Leah D. Smith (Director of Public Relations, Little People of America)
Joseph A. Stramondo (Assistant Teaching Professor, Health Administration Department, Drexel University College of Nursing and Health Professions)
A middle-aged man who decided to commute to work through the city via his bicycle on a cool, autumn day casts a glance to the side as he is stopped at a red light. Out of his peripheral vision, he catches the tell-tale bulb flash from a cell phone camera, so this time he is certain of what has happened. The young man sitting in the passenger seat of the car next to him smirks and gestures with his friends as they laugh at being caught snapping the photo of the man with dwarfism astride his bike.
A busy, thirty-something working professional’s meeting schedule doesn’t allow her to take time in the middle of the day to see her primary care doctor for the symptoms of the ear infection she has been dealing with for a week, so she goes to a walk-in clinic in the evening. Before she is even able to describe her symptoms, the physician interrupts her with aggressive questions about her stature, which she patiently answers, explaining that she was born with achondroplasia and has seen some of the best geneticists and orthopedic surgeons in the country. At the conclusion of the consult, along with the antibiotics for her middle-ear infection, the physician writes up a script for blood work, telling the woman that she needs to get the function of her thyroid checked because that may be the cause of her short stature.
Both of these stories are true and have recently happened to people close to us. They are two of a countless number of similar stories that are constantly told and re-told everywhere from family dinner tables to cocktail parties. When we were recently invited to write a guest post for the IJFAB blog about Dwarfism Awareness Month, we thought it best to provide a signal boost to these sorts of stories, simultaneously providing context for the rest of our argument.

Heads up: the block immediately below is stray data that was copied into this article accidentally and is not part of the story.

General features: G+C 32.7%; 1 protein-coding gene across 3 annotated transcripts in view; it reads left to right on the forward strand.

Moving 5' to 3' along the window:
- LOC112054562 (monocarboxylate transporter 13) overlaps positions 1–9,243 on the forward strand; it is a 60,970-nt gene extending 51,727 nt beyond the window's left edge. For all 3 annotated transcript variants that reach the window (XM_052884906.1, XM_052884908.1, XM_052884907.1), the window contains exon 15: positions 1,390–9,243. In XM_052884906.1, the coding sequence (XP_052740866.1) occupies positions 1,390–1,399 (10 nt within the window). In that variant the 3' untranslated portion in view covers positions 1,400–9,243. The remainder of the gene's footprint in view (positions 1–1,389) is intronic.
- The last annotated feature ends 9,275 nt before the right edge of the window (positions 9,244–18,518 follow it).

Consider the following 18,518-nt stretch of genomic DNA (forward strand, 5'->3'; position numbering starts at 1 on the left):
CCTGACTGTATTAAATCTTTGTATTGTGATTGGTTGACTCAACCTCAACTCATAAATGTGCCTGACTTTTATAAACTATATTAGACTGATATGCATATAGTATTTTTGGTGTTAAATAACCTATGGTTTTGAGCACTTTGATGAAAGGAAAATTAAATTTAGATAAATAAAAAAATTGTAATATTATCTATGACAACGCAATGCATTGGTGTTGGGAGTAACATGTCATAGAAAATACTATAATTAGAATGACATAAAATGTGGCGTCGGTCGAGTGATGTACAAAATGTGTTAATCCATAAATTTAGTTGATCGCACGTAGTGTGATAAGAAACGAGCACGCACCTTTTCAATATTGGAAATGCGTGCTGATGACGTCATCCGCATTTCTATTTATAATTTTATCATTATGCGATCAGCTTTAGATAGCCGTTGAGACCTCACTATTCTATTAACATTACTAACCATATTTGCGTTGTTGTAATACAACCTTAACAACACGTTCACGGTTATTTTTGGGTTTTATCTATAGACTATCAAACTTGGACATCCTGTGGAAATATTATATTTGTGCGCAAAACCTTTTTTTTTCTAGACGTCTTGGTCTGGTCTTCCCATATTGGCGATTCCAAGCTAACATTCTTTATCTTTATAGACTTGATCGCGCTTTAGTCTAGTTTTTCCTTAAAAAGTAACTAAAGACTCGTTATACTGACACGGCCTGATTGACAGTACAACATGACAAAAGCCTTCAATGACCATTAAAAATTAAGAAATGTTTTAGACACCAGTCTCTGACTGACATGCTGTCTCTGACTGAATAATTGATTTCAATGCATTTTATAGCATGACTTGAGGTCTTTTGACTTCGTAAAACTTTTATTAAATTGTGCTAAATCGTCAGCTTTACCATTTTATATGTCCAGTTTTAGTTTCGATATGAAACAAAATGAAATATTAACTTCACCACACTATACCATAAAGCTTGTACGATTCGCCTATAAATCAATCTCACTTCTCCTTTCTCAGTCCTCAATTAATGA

I look back on all my strenuous efforts, because I really did try, I tried hard to be a man, to be a good man, and I see how I failed at that. I am at best a bad man. An imitation phony second-rate him with a ten-hair beard and semicolons. And I wonder what was the use. Sometimes I think I might just as well give the whole thing up.
I find the stuff on semi-colons particularly wonderful. Read more at Brain Pickings.
By Françoise Baylis (Dalhousie University)
In 2012, the American Society for Reproductive Medicine (ASRM) lifted the experimental designation on human egg freezing. At this time, it was careful to indicate that freezing technology should not to be used for elective purposes, particularly as this might give young women false hope. A 2014 fact sheet prepared by the ASRM confirms that “Even in younger women (i.e., < 38 years old), the chance that one frozen egg will yield a baby in the future is around 2-12%.”
These professional cautions are of no consequence to Facebook or Apple, however. Both of these companies have decided to include egg freezing in their employee benefit package. As an alternative, they could have decided to improve the health benefits offered to all employees. Or, to stay focused on the issue of reproduction, they could have included a full year of family leave in the benefit package. Instead, they chose to pay up to $20,000 for egg freezing. Now call me crazy, but I think this choice just might have to do with their corporate priorities – which include keeping talented workers in their 20s to early 30s in the workplace, not at home caring for babies.
Sadly, from my perspective, some describe this corporate decision in positive terms. They congratulate the companies for “taking the lead”. In this way, they both endorse the decision and encourage others to follow this lead. Already, Virtus Health in Australia has announced that it too will pay for egg freezing for its female employees. According to the Medical Director of Virtus “… if it’s good enough for Apple and Facebook, it’s good enough for us.”
Malala Yousafzai first came to my attention when a friend posted a link to a video of an interview she gave on The Daily Show. He is someone for whose intellect and soundness of judgment I have great respect, and he praised her in remarkably extravagant terms. Obviously I watched the clip.
It left a bad taste in my mouth.